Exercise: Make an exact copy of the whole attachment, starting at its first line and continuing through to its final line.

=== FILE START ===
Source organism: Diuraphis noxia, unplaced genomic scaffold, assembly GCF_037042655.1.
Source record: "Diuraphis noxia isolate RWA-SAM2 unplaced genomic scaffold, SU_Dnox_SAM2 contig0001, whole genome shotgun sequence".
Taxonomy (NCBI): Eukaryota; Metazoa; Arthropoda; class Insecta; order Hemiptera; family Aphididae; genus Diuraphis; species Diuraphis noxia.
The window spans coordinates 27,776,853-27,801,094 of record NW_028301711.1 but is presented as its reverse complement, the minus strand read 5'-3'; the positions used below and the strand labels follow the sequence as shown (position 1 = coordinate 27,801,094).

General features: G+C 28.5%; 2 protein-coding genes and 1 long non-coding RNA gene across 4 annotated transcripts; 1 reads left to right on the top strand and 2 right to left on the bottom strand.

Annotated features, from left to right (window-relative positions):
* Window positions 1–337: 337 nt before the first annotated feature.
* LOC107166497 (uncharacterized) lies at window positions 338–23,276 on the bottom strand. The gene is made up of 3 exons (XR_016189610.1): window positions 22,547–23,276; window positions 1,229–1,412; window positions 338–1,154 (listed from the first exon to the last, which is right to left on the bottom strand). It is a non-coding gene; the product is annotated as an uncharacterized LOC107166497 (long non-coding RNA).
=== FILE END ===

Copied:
Source organism: Diuraphis noxia, unplaced genomic scaffold, assembly GCF_037042655.1.
Source record: "Diuraphis noxia isolate RWA-SAM2 unplaced genomic scaffold, SU_Dnox_SAM2 contig0001, whole genome shotgun sequence".
Taxonomy (NCBI): Eukaryota; Metazoa; Arthropoda; class Insecta; order Hemiptera; family Aphididae; genus Diuraphis; species Diuraphis noxia.
The window spans coordinates 27,776,853-27,801,094 of record NW_028301711.1 but is presented as its reverse complement, the minus strand read 5'-3'; the positions used below and the strand labels follow the sequence as shown (position 1 = coordinate 27,801,094).

General features: G+C 28.5%; 2 protein-coding genes and 1 long non-coding RNA gene across 4 annotated transcripts; 1 reads left to right on the top strand and 2 right to left on the bottom strand.

Annotated features, from left to right (window-relative positions):
* Window positions 1–337: 337 nt before the first annotated feature.
* LOC107166497 (uncharacterized) lies at window positions 338–23,276 on the bottom strand. The gene is made up of 3 exons (XR_016189610.1): window positions 22,547–23,276; window positions 1,229–1,412; window positions 338–1,154 (listed from the first exon to the last, which is right to left on the bottom strand). It is a non-coding gene; the product is annotated as an uncharacterized LOC107166497 (long non-coding RNA).